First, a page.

Robin Wright the anti-superstar

 By Sophie Fontanel, Elle, 2010

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She waits for me, courteous, sitting upright, with the light a priori of the woman who can not bear anymore that we speak to her about Sean Penn.. But Robin Wright is instantly reassured, because it is about Robert Redford, under whose direction she has just shot The Conspirator, that I starts, with pathetic questions like : "Is it true that he is beautiful ?", "How does it feel to see him ?". She has the exquisite politeness not to laugh and replies that she is also, "in some extent", "still impressed by Robert Redford." She clarifies that if I was facing him, I'd be surprised : "There is no Robert Redford, there is a committed type, an intellectual, and all that releases him of what could be heavy for him, to be such a myth." I ask how it can be done when we have seen these multifaceted persons (without ever citing Sean Penn) to get connected to normal people, then. She replies : "I do not really have friends in this business, I know more people who have a normal life. When you have friends who are holding up to your fame, you cherish them." I do not dare asking about love. I turn around the idea, saying it must be horrible all these people (but obviously not me) who want to know things about her failed marriage, about her past. She says : "The worst thing is that it does not stop there. Then you are asked, "How do you survive ?", "Have you met someone else ?", "Do your children are miserable ?"" She acknowledges, however, not to be too much a prey for paparazzi. She even has a theory : "Everything comes from what you play. The more your roles are worked, harsh and stronger, the more you are filled with real substance. And there is no gap to fill for paparazzi. You are protected by the wall of your work."

She also thinks not to be such an icon, to be able of passionate crowds :"Thank God, I'm not a superstar." She knows, however, that if Gerard Darel came to get her to represent his trademark, it is because of her immense fame. She balances though : this is because she has, in France, the same agent as Charlotte Gainsbourg, a friend of hers, that she was contacted and has been convinced. "I've never done a advertise campaign before. I have been asked for, but I can even not tell you who, so much I'm not interested. What's the point ? I have jobs over the head. Here, what attracted me is that the image of me in this Gerard Darel advertise campaign is what I am. I would hate being transformed, even better. I accept the changes only if they are in the service of a film and a story. There, I not only recognize myself, but I also discovered this Darel family, some friendly and simple people, fully respectful of what I am, and discreet. I did not imagine fashion like this."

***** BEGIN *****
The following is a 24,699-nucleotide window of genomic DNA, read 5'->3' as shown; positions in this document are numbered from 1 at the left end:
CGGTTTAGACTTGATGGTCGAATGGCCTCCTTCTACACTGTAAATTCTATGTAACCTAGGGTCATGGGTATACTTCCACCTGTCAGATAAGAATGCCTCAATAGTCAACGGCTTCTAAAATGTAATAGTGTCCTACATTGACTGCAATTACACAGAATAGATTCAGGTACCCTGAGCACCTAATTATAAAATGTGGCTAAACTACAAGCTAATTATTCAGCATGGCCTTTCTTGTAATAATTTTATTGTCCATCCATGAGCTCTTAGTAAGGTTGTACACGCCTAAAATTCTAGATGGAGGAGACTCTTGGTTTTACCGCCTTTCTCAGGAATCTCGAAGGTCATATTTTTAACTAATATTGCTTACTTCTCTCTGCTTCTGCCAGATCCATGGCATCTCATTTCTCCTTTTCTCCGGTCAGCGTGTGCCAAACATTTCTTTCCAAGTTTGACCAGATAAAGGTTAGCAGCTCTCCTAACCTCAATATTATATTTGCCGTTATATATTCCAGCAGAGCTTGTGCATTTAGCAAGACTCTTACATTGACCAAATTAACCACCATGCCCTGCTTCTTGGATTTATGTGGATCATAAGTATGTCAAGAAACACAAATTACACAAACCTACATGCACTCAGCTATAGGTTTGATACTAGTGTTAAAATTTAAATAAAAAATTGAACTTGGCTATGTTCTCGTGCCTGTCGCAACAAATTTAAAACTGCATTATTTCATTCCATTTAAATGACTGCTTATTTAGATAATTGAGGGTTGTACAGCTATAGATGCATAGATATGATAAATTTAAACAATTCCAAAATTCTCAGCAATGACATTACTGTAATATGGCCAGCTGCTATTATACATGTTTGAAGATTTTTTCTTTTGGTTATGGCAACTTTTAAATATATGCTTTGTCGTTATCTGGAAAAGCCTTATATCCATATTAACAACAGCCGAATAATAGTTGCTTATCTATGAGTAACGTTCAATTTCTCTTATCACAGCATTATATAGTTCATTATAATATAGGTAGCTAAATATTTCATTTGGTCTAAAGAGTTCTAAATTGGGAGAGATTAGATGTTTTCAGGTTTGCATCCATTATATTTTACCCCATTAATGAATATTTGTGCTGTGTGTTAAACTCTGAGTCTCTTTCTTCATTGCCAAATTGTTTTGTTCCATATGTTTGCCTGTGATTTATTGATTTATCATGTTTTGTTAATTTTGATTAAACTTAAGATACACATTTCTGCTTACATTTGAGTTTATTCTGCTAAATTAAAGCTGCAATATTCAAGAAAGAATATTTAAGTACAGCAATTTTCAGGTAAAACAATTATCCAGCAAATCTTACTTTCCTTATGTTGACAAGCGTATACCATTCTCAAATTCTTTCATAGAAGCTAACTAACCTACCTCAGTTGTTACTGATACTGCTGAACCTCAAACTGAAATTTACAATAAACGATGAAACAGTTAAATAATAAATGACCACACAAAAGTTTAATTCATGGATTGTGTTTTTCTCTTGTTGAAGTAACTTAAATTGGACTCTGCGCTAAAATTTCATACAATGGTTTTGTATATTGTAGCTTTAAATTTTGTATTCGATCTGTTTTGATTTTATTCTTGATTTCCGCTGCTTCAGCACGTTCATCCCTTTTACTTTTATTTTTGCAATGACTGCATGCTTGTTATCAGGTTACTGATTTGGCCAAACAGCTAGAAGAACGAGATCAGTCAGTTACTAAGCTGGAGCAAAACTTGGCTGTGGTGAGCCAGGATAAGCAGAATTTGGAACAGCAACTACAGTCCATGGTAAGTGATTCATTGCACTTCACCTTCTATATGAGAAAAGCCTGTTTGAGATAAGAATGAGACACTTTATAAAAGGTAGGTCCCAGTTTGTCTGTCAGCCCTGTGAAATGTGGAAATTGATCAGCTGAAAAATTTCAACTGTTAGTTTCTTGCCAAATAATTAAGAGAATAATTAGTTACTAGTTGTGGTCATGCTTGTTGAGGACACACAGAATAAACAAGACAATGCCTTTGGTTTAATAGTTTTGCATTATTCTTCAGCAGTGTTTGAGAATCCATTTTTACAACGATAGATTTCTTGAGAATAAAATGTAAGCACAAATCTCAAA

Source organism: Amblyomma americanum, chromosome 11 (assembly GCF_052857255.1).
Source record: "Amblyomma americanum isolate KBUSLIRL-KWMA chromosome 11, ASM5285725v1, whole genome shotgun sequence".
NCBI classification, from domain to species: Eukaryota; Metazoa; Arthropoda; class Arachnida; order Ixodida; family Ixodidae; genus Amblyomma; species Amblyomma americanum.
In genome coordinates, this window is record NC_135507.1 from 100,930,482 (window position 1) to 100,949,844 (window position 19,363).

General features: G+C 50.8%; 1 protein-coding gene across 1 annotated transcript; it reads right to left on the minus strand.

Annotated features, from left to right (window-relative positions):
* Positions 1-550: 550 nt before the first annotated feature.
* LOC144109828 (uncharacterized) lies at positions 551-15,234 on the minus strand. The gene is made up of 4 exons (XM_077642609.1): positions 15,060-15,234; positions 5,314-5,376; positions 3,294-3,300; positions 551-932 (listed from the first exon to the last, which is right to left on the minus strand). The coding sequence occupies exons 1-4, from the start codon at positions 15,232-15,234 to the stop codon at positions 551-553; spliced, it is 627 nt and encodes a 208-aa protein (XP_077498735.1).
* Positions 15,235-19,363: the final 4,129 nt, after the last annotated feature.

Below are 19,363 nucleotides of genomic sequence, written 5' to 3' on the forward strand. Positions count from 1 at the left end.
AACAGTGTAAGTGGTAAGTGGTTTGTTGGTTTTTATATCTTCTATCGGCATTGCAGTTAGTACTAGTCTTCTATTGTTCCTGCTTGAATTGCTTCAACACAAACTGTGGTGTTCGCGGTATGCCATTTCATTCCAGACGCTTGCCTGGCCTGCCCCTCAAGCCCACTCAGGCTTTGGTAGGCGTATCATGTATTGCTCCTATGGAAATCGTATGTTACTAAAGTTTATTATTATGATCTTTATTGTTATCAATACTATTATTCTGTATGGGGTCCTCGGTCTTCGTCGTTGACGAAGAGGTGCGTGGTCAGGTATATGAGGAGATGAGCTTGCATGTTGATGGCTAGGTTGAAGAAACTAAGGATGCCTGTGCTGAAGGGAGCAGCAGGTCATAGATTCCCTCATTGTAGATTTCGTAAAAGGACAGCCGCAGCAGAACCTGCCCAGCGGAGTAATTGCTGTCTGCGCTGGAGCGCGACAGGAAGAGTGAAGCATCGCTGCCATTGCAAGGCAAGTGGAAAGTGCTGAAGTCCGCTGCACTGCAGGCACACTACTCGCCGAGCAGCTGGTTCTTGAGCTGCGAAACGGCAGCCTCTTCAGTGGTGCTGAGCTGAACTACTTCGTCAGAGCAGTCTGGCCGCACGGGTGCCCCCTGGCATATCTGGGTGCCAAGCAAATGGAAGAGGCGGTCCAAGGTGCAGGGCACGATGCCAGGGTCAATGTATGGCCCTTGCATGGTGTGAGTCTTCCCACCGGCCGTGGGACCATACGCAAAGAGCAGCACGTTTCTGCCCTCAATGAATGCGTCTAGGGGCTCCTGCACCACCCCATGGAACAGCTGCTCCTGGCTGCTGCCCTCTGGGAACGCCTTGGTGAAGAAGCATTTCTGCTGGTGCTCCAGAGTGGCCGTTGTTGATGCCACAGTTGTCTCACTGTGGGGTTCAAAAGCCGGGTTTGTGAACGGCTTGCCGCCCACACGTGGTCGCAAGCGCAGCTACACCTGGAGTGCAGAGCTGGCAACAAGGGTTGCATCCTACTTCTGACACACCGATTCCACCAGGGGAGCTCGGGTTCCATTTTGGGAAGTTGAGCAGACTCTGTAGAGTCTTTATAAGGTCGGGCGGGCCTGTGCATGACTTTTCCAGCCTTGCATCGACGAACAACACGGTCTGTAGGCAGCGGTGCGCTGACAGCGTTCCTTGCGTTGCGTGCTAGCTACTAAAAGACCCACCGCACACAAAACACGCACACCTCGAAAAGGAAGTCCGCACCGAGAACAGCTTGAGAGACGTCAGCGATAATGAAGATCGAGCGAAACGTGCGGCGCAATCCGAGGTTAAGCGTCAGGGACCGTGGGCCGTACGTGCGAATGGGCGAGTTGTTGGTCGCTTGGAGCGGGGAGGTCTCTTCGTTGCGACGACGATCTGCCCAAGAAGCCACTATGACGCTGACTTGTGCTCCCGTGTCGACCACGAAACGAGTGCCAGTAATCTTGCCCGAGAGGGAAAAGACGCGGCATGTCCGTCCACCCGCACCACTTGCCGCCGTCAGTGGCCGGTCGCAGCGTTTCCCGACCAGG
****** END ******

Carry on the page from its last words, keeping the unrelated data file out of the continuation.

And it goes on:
Fashion is in any way very far from her. Yet she has a real style. Not so far from that of Charlotte Gainsbourg, too. Here, in front of me, a black turtleneck cashmere sweater, with discreet and ravishing short openings on the sides indicating that it must come from an expensive place. A worn and tight jeans I can not see the mark without my glasses (sorry), and Frye cowboy boots (Charlotte rather wears R. Soles). She loves these casual clothes and we spend half the interview to discuss Ralph Lauren’s vintage collection, the mark 45 RPM of the Marché-Saint-Honoré street, the Diane Keaton’s spirit of this place. At my feet, boots from Heschung make her crazy, and I told her where the store is on a piece of paper that I tore. If Robin Wright is really "the top style”, that is because she knows how to keep a simple look, something so rare with the American women. I'm asking her how she supports to put on her's Sunday best for the red carpets. She sighs, as someone who has pretty much had enough : "In America, if we do not accept it, we better not do this job." She refuses to "buy an evening dress of I do not know how thousands of dollars for one evening, a dress I'll never put on anymore. So I accept that someone lends one to me. I lends myself, I get lent the dress. We shake hands and everything is clear. I wore a lot of Gucci. After I give the dress back, often sublime it must be said"... She is also famous for her coloring often very natural, that she defines like this : "If the make-up man puts too much makeup, I let him do. And then, once he is gone, I take a tissue and I remove almost everything." On her perfectly proportioned face, the temptation to play with makeup is huge. Except that we do not have it. She never let anyone doing it.

We talk about the time of Santa Barbara, about her almost teenager face who is in the collective imagination. She said to me : "I stopped Santa Barbara twenty-five years ago. We must let the images of ourselves behind." I asked her if she is more beautiful now than when she was 20 (she is). Her answer : "Twenty years which have passed, it counts. Perhaps we glean beauty and doubts during this time and it puts all of what we may think of ourselves into perspective. It is not bad too that beauty depends on a state of mind and on a random angle, a light. Beauty is a bigger field than we do believe at 20 years old. We must be humble and true, and what needs to arise arises."

Today, her icons are Diane Keaton and all the women in front trousers, and we talk about the photographer Jacques-Henri Lartigue. I ask her if, today, dressed like Diane Keaton, you can seduce a man and she says : "A real man, yes. Because a real man always seeks what there is to discover." So, let's be natural, although the real men are rare. Even Robin Wright admits that real men are rare. We feel less alone.